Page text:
Aim To evaluate the initial management of children with parapneumonic effusion admitted to all French university hospitals.
Methods A nationwide survey of all university hospitals (n = 35) took place in 2011 to assess practices for children with parapneumonic effusion, through a hypothetical clinical vignette and a standardized questionnaire. Two to four paediatricians per hospital were interviewed and asked about their initial management, probabilistic antibiotic therapy and its adaptation to microbiological results, additional treatment, and action in the absence of improvement. Answers of paediatricians working in emergency departments, intensive care units, and conventional paediatric units were compared.
Results Of the 100 paediatricians contacted, 95 responded: 98% would order an initial blood test, and 70% diagnostic thoracentesis. All would start immediate antibiotic therapy: 31% with a single drug, 67% with 2 drugs, and 2% with 3 drugs. The most frequent initial choices were third-generation cephalosporin alone (17%) or combined with rifampicin (33%) or vancomycin (24%). Adaptation varied according to drug used, dose, and duration, especially when the microorganism was not S. pneumoniae. Practices did not differ significantly among the different groups of paediatricians.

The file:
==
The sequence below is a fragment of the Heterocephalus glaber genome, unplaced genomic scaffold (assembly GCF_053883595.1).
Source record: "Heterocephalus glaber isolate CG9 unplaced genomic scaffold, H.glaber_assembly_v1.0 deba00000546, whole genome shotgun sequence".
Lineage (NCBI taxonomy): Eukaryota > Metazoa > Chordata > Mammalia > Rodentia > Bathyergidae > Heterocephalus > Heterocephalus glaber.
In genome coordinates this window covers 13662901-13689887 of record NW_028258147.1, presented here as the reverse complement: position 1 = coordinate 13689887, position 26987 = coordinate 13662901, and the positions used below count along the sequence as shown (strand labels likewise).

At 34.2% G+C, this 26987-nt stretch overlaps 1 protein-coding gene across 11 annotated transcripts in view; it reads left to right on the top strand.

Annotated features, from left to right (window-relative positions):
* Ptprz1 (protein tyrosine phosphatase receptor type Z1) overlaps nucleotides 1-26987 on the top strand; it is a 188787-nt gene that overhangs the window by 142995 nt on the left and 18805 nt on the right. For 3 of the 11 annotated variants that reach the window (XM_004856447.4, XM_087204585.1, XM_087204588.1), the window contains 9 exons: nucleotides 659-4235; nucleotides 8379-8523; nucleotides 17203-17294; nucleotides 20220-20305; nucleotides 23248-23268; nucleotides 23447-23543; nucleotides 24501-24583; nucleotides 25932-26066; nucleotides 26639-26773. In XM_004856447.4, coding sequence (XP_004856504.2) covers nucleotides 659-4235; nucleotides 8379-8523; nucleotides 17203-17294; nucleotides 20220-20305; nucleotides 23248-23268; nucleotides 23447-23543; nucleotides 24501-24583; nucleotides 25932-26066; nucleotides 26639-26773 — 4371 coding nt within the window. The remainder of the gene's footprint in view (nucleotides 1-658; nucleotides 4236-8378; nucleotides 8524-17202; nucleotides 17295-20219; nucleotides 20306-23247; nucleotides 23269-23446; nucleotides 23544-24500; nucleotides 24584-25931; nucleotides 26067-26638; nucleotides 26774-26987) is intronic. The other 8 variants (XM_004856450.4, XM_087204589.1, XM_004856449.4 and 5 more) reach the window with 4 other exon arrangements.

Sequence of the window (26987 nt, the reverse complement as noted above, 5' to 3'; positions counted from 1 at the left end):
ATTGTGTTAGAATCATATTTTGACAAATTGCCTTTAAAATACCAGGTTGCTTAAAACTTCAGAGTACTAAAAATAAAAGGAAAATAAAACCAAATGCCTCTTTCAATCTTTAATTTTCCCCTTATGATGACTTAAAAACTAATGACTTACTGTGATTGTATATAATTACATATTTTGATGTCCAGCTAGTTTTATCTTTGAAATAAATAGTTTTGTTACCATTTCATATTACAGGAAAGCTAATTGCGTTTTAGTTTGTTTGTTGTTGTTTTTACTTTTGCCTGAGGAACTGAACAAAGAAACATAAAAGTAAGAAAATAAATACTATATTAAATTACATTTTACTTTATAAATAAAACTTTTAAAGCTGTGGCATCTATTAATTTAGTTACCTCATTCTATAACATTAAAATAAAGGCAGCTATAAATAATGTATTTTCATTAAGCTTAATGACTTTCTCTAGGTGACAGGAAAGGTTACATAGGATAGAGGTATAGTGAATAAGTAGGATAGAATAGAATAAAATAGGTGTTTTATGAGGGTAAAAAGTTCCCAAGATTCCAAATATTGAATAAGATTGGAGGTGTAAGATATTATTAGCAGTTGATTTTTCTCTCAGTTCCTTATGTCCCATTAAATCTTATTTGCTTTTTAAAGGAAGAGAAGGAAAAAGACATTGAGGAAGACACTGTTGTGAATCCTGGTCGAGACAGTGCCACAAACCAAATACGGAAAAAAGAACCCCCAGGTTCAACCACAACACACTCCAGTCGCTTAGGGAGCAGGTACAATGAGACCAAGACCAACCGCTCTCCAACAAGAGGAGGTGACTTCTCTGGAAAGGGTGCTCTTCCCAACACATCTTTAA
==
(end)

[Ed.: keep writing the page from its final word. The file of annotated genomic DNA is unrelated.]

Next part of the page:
Conclusion Standardized management of parapneumonic effusion, including routine thoracentesis and more consistent prescription of antibiotics, is needed.
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